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Embroideries of the Magi

The Museum of the Cathedral of Tulle owns three specimens of old embroideries dating back to the XIII or XIV century, among them this XIII century English needlework depicting the “Adoration of the Magi” featuring an exclusive picture gathering the traditional characters as well as another one on the right, transposed in a typical interpretation of medieval Occident.


At the end of what is known as the “ Worship Journeys” and according to Saint Matthew, magi came to worship Jesus, the Child King, a few days after his birth. It is widely accepted in the Middle Ages, that Three Kings, Guaspar or Caspar, Merchior or Melchior and Balthasar came to worship Child Jesus carrying offerings : gold, incense and myrrh (3 presents).



Opus Anglicanum


Term used in medieval continental inventories to describe English embroidery. It was famed for its fine goldwork and skilful use of the techniques of underside couching and split stitch. Such embroidery was used for both ecclesiastical and secular textiles, although very few of the latter have survived.

English embroiderers used specific techniques when stitching the face and hair. To complete the head, they would often use two contrasting colours to denote natural curl. Embroidery was viewed as an art form, on a par with silver-gilt metalwork, stained glass, sculpture and architecture.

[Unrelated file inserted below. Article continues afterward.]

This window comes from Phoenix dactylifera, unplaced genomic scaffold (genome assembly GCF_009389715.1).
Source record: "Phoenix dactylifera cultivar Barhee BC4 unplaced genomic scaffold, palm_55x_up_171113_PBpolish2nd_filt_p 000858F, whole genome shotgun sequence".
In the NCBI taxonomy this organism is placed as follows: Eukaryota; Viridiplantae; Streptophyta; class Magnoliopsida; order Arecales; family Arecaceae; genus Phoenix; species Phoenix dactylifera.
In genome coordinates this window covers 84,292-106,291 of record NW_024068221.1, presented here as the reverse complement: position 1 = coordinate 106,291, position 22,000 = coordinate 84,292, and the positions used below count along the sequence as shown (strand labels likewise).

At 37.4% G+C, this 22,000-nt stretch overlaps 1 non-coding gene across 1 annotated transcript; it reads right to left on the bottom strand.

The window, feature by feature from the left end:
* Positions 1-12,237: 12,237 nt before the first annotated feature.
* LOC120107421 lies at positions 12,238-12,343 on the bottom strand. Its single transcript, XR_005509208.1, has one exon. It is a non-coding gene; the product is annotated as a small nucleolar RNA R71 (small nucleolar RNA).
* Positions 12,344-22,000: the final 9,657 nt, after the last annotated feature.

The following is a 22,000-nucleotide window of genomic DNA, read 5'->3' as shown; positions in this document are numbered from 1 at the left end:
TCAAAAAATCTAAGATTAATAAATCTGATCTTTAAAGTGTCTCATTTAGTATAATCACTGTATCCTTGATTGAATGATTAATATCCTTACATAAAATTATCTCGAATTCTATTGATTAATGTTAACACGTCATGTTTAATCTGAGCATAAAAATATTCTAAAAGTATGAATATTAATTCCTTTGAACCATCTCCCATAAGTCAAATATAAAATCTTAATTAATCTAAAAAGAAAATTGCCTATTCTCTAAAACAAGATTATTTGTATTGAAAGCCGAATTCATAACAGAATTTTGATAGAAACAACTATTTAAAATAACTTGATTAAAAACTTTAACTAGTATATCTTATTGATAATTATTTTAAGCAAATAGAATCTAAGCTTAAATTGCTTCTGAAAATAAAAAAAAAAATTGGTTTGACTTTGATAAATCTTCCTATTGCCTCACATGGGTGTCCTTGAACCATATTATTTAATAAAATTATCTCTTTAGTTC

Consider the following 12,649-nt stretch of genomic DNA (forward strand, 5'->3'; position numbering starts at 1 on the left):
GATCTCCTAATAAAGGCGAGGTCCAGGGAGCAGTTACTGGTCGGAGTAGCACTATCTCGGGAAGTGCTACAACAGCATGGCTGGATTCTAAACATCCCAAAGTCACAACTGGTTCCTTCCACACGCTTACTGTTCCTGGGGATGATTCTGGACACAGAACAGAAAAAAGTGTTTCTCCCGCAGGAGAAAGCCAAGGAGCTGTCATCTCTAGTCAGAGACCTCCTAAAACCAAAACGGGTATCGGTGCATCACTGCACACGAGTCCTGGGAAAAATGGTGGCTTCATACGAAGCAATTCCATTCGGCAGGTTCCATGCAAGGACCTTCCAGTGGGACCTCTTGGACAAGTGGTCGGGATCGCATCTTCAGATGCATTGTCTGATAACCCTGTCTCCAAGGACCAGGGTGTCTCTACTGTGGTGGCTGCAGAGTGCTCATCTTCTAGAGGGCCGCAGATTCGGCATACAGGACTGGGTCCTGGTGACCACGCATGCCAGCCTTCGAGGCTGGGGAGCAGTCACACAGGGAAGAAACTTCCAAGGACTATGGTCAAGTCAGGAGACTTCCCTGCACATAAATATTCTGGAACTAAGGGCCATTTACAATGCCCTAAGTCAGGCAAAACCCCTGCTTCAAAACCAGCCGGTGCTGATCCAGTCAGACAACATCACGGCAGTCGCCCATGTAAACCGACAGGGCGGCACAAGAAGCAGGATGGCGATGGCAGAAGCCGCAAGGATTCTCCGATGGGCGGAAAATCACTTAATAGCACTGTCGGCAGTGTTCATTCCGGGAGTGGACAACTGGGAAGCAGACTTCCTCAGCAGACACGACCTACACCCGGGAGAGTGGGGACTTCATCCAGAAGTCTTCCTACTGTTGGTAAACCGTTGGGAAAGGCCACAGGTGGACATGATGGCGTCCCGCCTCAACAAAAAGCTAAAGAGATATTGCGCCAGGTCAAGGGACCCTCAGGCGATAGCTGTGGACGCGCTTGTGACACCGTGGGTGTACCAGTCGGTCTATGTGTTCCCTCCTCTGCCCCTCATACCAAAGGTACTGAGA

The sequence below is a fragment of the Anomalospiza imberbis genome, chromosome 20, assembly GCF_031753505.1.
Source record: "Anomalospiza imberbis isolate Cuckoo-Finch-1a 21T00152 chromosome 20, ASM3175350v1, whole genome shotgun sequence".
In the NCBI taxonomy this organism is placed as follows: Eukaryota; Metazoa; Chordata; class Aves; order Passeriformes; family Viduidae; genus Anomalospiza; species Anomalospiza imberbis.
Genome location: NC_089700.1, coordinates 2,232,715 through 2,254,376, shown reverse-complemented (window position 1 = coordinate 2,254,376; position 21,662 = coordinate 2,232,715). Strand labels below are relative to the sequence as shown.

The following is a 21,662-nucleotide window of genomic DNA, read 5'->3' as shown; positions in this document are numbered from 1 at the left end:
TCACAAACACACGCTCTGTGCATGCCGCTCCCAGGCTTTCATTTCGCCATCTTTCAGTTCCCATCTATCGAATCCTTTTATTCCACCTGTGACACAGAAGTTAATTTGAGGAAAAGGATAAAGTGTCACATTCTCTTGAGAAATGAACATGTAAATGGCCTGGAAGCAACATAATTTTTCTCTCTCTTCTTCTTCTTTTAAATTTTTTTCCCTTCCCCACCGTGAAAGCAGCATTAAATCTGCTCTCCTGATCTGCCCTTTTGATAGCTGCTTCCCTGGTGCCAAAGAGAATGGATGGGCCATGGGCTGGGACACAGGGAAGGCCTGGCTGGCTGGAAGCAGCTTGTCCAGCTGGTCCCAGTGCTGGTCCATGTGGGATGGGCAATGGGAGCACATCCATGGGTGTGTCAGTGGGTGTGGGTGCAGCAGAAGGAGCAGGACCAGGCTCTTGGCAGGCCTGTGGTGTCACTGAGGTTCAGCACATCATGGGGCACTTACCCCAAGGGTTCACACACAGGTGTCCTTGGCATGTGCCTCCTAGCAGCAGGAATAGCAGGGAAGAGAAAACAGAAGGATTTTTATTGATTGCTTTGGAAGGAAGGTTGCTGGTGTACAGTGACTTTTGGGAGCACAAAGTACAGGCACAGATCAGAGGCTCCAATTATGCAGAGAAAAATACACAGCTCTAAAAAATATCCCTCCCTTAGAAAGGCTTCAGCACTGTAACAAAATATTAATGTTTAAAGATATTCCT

As such, expensive embroidered textiles became something of a status symbol for royalty and religious leaders. In 1317, Queen Isabella, wife of Edward III, paid 100 marks - about £40,000 today - to “Rose, the wife of John de Bureford, citizen and merchant of London, for an embroidered cope for the choir, lately purchased from her to make a present to the Lord High Pontiff from the Queen.”


This high quality English embroidery was made of expensive imported materials and was very labour intensive. Nuns and noblewomen did a great deal of embroidery as one would expect, but large embroideries like the Syon Cope were made by highly trained professionals, both men and women. They were employed in workshops which were funded by merchants and noble patrons. It was the merchants who took the profits, not the embroiderers who received only modest payments for their work. Most workshops were in London where the necessary capital was available and which was the principal port through which the imported materials arrived.

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